If you're considering buying, you need to determine your level of understanding when it comes to other investment options. For example, different asset classes like commercial property, exchange-traded funds, Australian shares, or international shares.
Most people don't know much about these investment options. Buying a home can be complicated, especially after the initial purchase. However, it's easy to build your financial position with time.
Do you have a long-term view?
Another thing you need to consider is your long-term view. When you buy a property for the long term, you can easily enjoy the benefits of a capital gain in the value of the property. On the other hand, a short-term property purchase will only leave you at the mercy of multiple factors.
Are you motivated by the stick or the carrot?
This is similar to your ability to commit, as mentioned earlier. However, this is from the angle of your motivation. Basically, the stick refers to the punishing or punitive concept. For some, the motivating factor is the pain of a failed mortgage, which arises when you don't make necessary repayments.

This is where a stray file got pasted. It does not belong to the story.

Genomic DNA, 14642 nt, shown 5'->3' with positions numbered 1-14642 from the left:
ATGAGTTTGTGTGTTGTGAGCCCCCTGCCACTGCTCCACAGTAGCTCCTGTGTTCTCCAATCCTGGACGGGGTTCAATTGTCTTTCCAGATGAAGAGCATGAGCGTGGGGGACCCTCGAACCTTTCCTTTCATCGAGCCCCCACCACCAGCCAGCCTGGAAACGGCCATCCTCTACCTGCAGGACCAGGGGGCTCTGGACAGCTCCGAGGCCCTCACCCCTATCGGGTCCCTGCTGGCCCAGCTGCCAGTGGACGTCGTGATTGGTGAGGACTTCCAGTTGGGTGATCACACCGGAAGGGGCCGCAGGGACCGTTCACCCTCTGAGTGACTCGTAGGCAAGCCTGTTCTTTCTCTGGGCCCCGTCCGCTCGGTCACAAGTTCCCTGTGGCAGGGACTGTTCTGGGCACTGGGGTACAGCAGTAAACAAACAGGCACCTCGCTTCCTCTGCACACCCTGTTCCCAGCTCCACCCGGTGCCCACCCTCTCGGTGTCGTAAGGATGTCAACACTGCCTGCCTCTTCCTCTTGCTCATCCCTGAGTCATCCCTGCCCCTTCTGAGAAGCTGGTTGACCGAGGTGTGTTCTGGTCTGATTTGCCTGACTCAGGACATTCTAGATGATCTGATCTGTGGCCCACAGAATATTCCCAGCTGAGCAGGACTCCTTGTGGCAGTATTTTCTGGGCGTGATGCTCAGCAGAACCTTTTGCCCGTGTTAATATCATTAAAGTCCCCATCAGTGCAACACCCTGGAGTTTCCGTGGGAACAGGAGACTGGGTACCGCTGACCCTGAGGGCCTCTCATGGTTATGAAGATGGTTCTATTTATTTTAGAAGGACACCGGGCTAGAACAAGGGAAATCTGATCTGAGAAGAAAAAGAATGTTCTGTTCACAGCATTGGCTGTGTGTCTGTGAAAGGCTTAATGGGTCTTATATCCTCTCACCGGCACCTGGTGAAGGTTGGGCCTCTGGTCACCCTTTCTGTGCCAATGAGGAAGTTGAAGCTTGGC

People with this personality are motivated to make payments because they don't want a failed mortgage. With that said, buying a house will likely be an excellent option to consider if the stick is a motivating factor for you.
Are you a deal hound?
The last question to ask yourself is how well you can find a deal that benefits you. This is a vital question to ask because, in addition to buying your house at a reasonable price, you also need to be able to find a good and profitable home loan.
You'd know you got a good deal when you don't pay more than the property's actual worth, and it presents a good potential for capital growth. Another thing worth noting is that a great property purchase allows you to secure a price that offers more capital gain at the beginning of your ownership.
For example, you get the property at a price that is lower than the worth of the property because of some unforeseen circumstances from the seller. These are the key things to consider when renting or buying a property. Also, it's worth noting that there are other ways to build wealth and secure your financial future.
Get Building Inspections Before Buying
Paying rent doesn't mean you are wasting money. The main difference between buying and renting is that renters buy flexibility while homeowners buy security. It all depends on your personal preferences.
If you decide to buy a house, be sure to get a professional pre-purchase building inspection done so you can detect any potential issues with the property before you commit a long-term deposit to it.